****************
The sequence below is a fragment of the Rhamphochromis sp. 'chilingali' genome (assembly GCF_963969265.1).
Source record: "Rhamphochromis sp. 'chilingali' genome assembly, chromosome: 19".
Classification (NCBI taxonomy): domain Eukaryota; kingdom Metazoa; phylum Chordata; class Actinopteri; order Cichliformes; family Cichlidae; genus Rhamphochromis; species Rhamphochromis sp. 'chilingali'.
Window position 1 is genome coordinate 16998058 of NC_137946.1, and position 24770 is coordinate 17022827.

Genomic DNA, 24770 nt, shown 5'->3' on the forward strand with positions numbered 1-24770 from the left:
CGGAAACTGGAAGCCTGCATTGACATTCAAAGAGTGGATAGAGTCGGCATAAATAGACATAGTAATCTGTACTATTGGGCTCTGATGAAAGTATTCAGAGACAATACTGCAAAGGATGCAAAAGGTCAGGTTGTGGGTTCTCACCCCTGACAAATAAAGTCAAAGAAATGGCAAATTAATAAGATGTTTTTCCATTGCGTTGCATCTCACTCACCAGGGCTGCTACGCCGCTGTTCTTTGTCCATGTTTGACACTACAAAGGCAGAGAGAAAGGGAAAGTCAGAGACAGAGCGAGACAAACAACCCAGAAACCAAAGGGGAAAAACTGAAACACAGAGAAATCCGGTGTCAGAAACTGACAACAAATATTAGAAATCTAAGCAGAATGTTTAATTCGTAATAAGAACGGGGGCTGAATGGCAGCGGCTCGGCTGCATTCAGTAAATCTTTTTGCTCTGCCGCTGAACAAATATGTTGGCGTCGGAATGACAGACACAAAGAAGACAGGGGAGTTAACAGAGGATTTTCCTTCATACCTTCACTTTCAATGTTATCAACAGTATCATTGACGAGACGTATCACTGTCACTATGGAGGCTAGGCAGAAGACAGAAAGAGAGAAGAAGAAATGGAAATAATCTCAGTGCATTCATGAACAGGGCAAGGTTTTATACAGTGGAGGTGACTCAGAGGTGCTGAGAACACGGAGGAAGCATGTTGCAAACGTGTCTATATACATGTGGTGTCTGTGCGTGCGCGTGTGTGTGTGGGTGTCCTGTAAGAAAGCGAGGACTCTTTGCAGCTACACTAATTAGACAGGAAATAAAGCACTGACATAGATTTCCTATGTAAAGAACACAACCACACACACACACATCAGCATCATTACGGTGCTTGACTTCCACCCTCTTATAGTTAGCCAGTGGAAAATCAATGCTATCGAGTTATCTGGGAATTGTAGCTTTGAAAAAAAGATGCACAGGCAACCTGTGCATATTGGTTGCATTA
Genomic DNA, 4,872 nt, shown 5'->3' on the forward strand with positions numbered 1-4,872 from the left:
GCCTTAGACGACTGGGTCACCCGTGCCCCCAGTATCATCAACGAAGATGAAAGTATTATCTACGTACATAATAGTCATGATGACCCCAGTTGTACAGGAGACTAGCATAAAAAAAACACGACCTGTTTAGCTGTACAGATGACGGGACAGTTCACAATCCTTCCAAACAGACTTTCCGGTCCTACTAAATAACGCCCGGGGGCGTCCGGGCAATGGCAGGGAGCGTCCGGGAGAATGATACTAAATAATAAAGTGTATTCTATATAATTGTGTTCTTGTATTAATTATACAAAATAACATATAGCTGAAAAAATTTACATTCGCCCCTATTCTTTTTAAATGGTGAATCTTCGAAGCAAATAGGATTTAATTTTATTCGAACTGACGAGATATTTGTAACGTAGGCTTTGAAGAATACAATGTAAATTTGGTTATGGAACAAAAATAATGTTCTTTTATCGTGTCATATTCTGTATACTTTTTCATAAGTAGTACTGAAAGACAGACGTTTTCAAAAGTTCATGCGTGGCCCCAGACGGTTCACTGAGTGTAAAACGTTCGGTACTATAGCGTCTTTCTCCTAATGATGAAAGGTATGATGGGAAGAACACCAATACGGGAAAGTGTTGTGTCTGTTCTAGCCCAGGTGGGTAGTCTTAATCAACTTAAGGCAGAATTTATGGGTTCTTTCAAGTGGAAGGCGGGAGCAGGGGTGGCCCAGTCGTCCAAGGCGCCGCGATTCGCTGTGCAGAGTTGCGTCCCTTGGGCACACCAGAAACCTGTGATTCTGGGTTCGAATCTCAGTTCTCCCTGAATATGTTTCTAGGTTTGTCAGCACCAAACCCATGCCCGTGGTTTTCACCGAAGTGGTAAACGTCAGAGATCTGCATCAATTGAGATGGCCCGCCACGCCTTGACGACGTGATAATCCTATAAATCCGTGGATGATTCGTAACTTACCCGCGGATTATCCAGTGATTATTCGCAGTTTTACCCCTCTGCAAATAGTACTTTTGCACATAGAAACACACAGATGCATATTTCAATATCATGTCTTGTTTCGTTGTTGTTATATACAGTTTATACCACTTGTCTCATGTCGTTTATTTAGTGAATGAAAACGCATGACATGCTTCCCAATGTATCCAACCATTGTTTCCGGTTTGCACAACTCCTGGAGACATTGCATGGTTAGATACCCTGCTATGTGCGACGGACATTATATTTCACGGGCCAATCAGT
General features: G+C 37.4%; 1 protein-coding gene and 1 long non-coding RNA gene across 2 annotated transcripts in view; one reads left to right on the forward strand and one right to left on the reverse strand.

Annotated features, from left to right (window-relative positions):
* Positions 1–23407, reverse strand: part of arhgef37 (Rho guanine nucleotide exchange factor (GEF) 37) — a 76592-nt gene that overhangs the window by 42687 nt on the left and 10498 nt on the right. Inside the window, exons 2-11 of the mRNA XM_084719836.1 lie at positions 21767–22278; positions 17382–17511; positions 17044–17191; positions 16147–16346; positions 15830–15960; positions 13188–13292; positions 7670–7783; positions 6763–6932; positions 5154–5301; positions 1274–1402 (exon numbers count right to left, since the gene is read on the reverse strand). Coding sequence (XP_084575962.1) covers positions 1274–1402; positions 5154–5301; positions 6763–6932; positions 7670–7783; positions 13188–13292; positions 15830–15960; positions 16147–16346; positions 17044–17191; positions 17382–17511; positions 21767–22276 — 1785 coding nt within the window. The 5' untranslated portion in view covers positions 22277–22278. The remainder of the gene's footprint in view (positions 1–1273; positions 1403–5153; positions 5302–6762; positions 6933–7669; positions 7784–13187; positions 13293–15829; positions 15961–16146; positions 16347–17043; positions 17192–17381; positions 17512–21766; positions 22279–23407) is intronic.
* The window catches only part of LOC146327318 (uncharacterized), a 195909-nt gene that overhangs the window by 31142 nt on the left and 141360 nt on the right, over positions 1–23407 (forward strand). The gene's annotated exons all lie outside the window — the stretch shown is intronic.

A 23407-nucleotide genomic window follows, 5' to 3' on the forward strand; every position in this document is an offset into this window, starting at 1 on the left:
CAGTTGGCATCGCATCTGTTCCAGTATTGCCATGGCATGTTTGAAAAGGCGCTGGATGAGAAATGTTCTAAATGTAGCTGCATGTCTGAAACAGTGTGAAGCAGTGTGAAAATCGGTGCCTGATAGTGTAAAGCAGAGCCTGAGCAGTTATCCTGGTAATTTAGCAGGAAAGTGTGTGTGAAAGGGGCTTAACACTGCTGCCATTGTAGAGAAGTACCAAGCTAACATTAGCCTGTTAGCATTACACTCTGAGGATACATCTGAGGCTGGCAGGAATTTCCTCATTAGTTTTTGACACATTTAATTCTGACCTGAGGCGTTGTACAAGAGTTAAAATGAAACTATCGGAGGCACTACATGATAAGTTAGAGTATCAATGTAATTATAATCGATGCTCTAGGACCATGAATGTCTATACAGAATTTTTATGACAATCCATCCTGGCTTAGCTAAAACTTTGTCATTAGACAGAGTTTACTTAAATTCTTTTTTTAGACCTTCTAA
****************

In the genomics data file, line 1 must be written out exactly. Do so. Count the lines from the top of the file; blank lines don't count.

The sequence below is a fragment of the Rhamphochromis sp. 'chilingali' genome (assembly GCF_963969265.1).